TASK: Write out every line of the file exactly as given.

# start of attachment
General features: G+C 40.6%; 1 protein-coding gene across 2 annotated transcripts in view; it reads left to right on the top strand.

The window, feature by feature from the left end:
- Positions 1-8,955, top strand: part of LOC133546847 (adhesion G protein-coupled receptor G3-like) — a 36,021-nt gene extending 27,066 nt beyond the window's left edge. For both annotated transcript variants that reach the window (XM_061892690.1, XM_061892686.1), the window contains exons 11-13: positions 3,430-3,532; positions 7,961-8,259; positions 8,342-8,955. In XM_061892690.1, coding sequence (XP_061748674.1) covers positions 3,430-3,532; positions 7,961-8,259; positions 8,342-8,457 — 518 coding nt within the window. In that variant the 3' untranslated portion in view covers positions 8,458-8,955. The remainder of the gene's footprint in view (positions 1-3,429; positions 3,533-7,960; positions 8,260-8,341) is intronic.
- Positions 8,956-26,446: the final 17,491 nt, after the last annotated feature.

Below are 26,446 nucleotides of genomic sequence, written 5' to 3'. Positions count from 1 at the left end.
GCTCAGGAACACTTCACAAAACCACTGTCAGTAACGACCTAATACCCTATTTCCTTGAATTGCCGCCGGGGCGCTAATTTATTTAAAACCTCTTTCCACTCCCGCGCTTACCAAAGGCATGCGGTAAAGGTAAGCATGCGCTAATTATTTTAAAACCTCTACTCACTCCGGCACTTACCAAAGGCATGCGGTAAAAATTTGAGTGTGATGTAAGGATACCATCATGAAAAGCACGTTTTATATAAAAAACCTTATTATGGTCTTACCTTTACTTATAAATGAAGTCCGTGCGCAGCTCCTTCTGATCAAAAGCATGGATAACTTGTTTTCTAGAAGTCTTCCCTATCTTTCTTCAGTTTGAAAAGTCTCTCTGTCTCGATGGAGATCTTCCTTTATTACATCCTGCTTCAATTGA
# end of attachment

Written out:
General features: G+C 40.6%; 1 protein-coding gene across 2 annotated transcripts in view; it reads left to right on the top strand.

The window, feature by feature from the left end:
- Positions 1-8,955, top strand: part of LOC133546847 (adhesion G protein-coupled receptor G3-like) — a 36,021-nt gene extending 27,066 nt beyond the window's left edge. For both annotated transcript variants that reach the window (XM_061892690.1, XM_061892686.1), the window contains exons 11-13: positions 3,430-3,532; positions 7,961-8,259; positions 8,342-8,955. In XM_061892690.1, coding sequence (XP_061748674.1) covers positions 3,430-3,532; positions 7,961-8,259; positions 8,342-8,457 — 518 coding nt within the window. In that variant the 3' untranslated portion in view covers positions 8,458-8,955. The remainder of the gene's footprint in view (positions 1-3,429; positions 3,533-7,960; positions 8,260-8,341) is intronic.
- Positions 8,956-26,446: the final 17,491 nt, after the last annotated feature.

Below are 26,446 nucleotides of genomic sequence, written 5' to 3'. Positions count from 1 at the left end.
GCTCAGGAACACTTCACAAAACCACTGTCAGTAACGACCTAATACCCTATTTCCTTGAATTGCCGCCGGGGCGCTAATTTATTTAAAACCTCTTTCCACTCCCGCGCTTACCAAAGGCATGCGGTAAAGGTAAGCATGCGCTAATTATTTTAAAACCTCTACTCACTCCGGCACTTACCAAAGGCATGCGGTAAAAATTTGAGTGTGATGTAAGGATACCATCATGAAAAGCACGTTTTATATAAAAAACCTTATTATGGTCTTACCTTTACTTATAAATGAAGTCCGTGCGCAGCTCCTTCTGATCAAAAGCATGGATAACTTGTTTTCTAGAAGTCTTCCCTATCTTTCTTCAGTTTGAAAAGTCTCTCTGTCTCGATGGAGATCTTCCTTTATTACATCCTGCTTCAATTGA